• Paul Siegferth Jr.1 Level 1 Level 1 (40 points)
    Yes, the strip and outlet are fine. Everything else on the strip is running well. I've tried numerous plugs throughout the house with no luck.
  • JMVP Level 6 Level 6 (16,840 points)
    Rats; a defective power outlet or surge protector would be easy to replace; a defective eMac power supply is not. Or more accurately, it can be replaced, but it's questionable whether it's worth doing so. It could also be something other than the power supply proper, including a dead PMU (which is why Apple took the PMU reset step out of routine PRAM battery replacement --- pressing the reset button too long or too many times can kill the computer entirely).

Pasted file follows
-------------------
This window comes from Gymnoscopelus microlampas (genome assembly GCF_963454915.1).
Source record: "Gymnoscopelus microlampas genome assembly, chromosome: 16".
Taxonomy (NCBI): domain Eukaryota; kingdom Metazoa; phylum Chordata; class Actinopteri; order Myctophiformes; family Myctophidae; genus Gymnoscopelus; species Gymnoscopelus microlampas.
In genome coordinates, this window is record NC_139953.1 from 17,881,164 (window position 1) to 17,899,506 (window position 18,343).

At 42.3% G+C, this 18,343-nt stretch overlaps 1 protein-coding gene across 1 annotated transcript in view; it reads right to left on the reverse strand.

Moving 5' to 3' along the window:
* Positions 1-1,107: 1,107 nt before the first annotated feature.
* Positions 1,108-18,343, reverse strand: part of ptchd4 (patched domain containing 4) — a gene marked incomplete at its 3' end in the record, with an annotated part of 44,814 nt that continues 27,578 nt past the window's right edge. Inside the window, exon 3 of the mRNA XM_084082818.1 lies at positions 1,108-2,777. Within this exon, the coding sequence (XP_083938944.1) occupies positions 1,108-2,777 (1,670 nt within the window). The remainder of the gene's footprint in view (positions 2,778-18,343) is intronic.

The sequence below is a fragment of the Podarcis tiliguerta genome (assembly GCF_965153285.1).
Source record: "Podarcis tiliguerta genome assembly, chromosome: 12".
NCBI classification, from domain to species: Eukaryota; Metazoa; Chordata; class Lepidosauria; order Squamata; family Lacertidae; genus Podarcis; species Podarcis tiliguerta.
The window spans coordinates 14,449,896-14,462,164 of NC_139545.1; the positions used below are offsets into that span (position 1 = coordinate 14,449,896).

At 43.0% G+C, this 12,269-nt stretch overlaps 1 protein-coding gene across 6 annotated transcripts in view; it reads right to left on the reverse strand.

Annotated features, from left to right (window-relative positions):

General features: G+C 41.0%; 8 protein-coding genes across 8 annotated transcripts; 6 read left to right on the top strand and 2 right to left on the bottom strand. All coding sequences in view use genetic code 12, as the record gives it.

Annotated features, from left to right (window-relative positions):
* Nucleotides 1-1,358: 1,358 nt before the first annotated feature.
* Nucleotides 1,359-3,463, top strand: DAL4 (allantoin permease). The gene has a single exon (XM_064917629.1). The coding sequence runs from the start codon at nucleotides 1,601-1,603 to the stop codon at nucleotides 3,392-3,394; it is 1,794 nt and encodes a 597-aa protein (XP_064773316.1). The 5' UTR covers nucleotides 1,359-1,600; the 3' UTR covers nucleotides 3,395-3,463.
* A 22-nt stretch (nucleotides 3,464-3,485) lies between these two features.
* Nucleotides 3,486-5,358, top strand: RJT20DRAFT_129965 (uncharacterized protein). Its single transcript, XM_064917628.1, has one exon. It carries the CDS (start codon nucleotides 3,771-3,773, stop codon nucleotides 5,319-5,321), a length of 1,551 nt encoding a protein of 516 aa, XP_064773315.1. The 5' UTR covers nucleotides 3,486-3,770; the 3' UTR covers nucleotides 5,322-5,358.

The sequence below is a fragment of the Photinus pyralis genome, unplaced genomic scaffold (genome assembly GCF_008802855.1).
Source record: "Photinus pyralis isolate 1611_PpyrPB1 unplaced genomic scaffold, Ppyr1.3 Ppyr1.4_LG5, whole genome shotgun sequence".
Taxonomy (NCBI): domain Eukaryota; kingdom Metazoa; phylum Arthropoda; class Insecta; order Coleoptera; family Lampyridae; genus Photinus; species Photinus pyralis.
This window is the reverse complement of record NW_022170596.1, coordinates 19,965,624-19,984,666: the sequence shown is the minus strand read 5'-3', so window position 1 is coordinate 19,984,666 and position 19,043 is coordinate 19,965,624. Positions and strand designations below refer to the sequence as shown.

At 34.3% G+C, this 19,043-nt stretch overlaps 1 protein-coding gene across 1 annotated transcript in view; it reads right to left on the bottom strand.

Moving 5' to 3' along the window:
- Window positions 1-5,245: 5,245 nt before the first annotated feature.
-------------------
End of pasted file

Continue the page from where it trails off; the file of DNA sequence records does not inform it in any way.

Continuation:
Given that there were no advance symptoms of any problems, that the computer had been left in sleep mode and was found shut down, and that there's no fan or anything else on attempted start-up, something in the power supply supply chain from wall outlet to the eMac's guts is indicated. Could there have been an unnoticed power surge the night the eMac failed? Common low-end surge protectors actually lose effectiveness over time, and they can pass damaging power spikes through while continuing to show a green status LED. The best case would be if a power spike hit the sleeping eMac and blew out the internal fuse that, if I recall correctly, is inside the power supply. A replacement fuse is cheap (the labor cost of getting at it and testing if that's indeed the cause of the problem, however, isn't).